This is important, I would argue, secondly, because the argument that is being made -- that somehow religious freedom is at stake -- is shakey. What we have, if I might be frank, is actually not a battle or conflict of principle. We have one side, in this battle, that is not animated by principle at all but rather is trying to find some sort of language thought which it can assert that there is a principle behind their bigotry and that their bigotry can somehow be maintained. In other words, we have people who are fighting, as it were, against history and against the image of themselves that (as bigots) that will be cast by history.
Why say this? Because, I suspect, we all know that a freedom of is not a freedom to impose your will on someone else. Freedom of is not, and never has been, the right to discriminate or marginalize, or construct certain people by virtue of innate characteristics as second class citizens, less worthy of simply getting a meal in a restaurant than, say, me. Again, we have historical parallels and those did not end well. Freedom is about a number of things. I would argue that simply formulations that we learn in intro politics classes (negative versus positive liberties, say) are useful but don't capture the complex meaning of those terms particularly as exercised today. Freedom is the right to do something, in Mill's classic formation, so long as it does not negatively affect another person. At that point, your freedom must stop because you are interfering with another. In return for this production (the right not to have someone interfering with our lives), we agree to be bound by the same rules. I will not interfere in someone else's life.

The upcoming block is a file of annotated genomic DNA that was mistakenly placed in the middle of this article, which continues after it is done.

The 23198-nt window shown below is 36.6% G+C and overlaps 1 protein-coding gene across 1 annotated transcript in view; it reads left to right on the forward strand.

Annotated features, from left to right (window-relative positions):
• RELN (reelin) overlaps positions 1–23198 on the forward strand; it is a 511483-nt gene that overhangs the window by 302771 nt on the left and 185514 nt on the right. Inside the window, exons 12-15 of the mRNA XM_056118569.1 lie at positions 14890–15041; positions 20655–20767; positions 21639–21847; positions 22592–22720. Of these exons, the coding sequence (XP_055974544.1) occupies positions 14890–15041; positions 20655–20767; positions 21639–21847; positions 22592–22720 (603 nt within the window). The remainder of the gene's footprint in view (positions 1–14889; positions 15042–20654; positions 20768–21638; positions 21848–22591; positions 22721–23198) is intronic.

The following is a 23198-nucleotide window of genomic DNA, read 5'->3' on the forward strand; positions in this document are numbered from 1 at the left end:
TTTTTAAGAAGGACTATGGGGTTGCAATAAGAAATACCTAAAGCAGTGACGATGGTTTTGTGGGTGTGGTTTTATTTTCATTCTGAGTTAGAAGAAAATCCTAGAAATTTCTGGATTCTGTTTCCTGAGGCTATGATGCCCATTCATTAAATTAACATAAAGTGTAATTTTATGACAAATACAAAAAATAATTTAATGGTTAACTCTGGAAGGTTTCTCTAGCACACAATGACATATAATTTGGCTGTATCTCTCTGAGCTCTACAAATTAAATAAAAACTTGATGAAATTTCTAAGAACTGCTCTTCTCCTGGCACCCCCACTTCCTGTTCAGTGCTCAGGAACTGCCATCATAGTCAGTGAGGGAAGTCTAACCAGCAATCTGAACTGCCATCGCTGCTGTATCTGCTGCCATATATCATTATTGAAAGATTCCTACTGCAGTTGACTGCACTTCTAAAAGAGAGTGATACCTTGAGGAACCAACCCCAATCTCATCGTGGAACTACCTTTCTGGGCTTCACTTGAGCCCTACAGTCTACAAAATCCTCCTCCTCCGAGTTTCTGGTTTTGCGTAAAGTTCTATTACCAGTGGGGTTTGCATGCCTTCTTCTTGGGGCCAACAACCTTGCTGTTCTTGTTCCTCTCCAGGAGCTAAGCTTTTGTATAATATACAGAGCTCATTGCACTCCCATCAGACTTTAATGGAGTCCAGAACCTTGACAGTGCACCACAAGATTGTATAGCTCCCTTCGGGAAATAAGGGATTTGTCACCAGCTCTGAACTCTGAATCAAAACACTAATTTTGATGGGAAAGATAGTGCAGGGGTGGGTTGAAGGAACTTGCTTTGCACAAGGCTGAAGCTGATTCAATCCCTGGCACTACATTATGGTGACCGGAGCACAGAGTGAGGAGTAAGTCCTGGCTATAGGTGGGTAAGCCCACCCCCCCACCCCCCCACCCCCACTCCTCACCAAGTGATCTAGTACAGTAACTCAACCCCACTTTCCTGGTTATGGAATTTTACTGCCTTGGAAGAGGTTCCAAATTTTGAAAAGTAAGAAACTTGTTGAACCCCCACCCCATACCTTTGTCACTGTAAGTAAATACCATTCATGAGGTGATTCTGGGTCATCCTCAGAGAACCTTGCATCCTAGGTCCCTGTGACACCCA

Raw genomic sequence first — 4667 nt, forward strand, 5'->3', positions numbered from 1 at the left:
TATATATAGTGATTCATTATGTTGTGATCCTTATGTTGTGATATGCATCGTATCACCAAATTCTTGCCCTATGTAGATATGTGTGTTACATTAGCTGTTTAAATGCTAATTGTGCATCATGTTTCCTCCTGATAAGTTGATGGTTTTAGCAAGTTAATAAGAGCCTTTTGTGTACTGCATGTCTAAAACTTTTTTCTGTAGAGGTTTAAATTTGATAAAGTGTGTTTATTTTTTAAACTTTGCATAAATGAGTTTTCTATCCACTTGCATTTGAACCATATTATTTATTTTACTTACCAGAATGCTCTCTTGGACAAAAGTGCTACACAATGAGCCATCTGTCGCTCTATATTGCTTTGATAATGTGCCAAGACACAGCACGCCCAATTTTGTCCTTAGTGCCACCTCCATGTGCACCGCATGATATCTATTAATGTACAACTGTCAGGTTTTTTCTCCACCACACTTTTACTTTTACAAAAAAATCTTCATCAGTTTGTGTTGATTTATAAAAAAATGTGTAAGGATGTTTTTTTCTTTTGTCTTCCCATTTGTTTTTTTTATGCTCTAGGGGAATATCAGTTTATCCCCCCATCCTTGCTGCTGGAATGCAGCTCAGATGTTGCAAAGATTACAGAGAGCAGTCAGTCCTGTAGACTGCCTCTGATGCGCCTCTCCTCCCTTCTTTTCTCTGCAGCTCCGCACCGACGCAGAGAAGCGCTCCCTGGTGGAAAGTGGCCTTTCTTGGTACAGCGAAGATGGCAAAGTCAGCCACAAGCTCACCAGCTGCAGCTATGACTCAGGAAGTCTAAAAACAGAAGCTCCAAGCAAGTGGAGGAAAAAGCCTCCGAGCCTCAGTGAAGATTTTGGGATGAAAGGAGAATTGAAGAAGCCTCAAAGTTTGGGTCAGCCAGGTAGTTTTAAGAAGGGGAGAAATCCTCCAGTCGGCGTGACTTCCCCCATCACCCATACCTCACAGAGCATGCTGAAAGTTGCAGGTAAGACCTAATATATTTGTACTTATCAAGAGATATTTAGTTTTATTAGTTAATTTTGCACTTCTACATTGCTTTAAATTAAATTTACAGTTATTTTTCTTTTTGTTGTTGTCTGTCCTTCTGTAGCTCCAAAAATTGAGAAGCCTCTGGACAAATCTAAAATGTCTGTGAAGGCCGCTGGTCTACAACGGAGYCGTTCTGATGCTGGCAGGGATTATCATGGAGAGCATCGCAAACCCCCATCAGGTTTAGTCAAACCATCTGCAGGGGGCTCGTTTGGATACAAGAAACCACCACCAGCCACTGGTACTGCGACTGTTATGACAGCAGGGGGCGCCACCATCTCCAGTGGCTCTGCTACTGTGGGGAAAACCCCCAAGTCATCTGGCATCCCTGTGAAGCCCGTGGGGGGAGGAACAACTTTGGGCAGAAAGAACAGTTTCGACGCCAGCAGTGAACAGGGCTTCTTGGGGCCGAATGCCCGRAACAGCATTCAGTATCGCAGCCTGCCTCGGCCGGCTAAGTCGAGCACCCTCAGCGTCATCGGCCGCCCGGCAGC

This situation in Indiana a clear example where that line is fractured. What the proponents of "religion freedom" are claiming is the right precisely to interfere in others lives. If I do not like gay people, I have the right to refuse to serve them or permit them in my establishment. The converse, of course, is not true nor is it true for other groups ... a point I will get to in a minute.